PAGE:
Billie Whitelaw stars in Samuel Beckett’s one-woman play Rockaby, which was written in 1980 at the request of Daniel Labeille, to tie-in with a festival and symposium celebrating Beckett’s 75th birthday.
The play focuses on a woman (W),who contemplates her life, and the loss of the things she had been unable to do, leaving her gently, slowly, to her own lonely demise.
““went and sat/at her window/facing other windows/so in the end/close of a long day/in the end went and sat/went back in and sat/at her window”
The play uses repetition, in a similar way a lullaby uses it to comfort a child, but here its purpose is to underscore Beckett’s view of the terrible loneliness and emptiness of the human condition. W searches for some positive affirmation of her life - “a little like.” The chair rocks in time with the words, as if its movement comforts and maintains her life. A dark, and many layered play, that rewards with a second viewing.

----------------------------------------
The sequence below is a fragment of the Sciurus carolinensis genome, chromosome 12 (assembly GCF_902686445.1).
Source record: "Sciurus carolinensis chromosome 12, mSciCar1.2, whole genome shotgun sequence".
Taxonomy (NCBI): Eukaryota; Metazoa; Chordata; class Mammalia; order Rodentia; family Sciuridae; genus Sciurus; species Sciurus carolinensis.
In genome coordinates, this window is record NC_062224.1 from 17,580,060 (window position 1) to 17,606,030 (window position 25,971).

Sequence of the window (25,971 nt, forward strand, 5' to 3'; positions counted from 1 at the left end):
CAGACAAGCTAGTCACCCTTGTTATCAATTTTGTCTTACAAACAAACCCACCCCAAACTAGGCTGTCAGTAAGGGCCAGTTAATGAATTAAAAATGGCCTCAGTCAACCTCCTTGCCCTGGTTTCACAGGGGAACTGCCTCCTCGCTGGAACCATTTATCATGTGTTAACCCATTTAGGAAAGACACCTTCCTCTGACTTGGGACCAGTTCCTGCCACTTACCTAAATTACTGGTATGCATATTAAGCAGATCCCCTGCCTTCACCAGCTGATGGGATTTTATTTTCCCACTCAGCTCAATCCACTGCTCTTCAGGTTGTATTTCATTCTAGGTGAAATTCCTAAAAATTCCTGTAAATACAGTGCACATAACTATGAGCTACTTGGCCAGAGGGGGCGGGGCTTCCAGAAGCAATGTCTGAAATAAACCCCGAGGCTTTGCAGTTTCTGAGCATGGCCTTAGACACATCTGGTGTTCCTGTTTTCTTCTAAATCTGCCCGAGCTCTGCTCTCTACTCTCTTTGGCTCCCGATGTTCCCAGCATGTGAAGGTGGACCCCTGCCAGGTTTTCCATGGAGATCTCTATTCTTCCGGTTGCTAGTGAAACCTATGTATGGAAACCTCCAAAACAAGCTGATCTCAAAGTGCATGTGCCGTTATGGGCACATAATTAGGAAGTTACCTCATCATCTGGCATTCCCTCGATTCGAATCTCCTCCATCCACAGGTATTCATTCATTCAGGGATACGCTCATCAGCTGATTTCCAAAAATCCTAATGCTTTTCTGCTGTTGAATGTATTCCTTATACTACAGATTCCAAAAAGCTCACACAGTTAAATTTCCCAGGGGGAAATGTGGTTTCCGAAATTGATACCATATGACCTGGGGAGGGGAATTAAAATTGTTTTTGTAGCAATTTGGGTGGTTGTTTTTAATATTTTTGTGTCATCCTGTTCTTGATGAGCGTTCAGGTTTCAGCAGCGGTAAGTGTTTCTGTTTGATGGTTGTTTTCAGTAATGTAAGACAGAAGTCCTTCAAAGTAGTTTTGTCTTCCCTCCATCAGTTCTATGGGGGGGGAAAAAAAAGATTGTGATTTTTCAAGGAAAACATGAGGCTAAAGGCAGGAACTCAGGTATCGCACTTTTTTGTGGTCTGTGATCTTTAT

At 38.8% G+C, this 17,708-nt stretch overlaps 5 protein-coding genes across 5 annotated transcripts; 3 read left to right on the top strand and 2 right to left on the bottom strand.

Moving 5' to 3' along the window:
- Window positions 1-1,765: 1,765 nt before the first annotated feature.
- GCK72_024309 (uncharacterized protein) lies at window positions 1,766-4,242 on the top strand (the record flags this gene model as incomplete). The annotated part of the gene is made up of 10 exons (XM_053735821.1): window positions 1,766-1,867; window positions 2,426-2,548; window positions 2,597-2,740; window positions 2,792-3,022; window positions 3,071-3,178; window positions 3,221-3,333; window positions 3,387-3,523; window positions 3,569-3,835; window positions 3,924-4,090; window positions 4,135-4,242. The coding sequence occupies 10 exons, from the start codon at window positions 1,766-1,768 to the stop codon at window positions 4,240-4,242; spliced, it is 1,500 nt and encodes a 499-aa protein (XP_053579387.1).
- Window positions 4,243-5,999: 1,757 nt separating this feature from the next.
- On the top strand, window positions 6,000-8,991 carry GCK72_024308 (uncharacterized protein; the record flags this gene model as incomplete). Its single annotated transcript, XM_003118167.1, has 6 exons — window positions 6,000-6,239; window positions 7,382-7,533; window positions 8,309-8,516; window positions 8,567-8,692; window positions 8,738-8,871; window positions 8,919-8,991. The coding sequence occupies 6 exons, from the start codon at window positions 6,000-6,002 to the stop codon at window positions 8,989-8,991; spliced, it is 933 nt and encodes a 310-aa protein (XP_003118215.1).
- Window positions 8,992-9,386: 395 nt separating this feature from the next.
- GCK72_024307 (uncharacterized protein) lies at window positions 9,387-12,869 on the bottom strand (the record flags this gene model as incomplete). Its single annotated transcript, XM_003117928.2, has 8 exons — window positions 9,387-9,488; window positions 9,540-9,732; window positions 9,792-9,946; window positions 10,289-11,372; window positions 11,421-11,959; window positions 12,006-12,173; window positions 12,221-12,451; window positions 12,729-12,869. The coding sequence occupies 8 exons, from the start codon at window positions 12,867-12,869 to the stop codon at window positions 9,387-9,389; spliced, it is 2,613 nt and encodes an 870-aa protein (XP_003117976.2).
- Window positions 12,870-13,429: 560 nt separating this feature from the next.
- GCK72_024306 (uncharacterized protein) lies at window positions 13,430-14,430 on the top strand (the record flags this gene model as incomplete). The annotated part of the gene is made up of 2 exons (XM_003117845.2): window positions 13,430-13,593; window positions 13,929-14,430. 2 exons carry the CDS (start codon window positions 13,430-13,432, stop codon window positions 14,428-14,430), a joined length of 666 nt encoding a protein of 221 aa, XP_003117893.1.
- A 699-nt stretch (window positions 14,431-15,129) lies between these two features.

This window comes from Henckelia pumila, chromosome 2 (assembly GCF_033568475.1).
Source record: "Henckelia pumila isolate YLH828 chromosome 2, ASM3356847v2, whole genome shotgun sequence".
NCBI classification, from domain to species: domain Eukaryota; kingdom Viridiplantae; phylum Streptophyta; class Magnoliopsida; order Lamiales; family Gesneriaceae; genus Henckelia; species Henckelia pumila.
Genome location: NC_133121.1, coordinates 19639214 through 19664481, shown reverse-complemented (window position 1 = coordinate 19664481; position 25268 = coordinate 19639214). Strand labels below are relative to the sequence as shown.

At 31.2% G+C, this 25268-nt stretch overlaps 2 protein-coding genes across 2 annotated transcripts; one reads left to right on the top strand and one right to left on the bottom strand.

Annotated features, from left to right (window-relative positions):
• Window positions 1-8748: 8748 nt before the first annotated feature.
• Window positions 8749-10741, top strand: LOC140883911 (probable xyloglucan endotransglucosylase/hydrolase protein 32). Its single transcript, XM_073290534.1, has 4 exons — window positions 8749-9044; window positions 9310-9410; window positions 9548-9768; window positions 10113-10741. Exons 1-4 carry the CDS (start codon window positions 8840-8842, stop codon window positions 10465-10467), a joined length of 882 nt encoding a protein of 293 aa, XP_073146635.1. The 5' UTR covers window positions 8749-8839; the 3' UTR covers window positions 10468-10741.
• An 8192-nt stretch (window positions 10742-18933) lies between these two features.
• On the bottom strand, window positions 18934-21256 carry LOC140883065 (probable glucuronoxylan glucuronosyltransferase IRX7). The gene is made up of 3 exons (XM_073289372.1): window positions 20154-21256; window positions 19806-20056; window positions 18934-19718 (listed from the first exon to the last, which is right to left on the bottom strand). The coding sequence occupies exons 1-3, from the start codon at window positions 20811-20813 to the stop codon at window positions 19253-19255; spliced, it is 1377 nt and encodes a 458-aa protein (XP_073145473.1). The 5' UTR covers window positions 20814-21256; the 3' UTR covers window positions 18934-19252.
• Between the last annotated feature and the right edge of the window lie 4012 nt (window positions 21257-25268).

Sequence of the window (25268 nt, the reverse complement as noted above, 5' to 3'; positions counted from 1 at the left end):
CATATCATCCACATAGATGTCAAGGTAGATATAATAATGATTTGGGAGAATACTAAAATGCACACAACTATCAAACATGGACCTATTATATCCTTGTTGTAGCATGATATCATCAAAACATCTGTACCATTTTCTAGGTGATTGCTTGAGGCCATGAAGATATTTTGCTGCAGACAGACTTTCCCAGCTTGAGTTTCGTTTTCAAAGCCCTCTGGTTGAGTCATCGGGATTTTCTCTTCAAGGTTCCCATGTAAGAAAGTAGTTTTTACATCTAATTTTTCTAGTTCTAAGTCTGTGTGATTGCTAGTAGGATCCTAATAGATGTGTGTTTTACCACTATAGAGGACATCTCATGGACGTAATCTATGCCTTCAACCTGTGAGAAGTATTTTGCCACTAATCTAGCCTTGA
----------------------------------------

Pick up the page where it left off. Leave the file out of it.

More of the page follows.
As for Whitelaw, she is, as always in Beckett’s plays, perfect.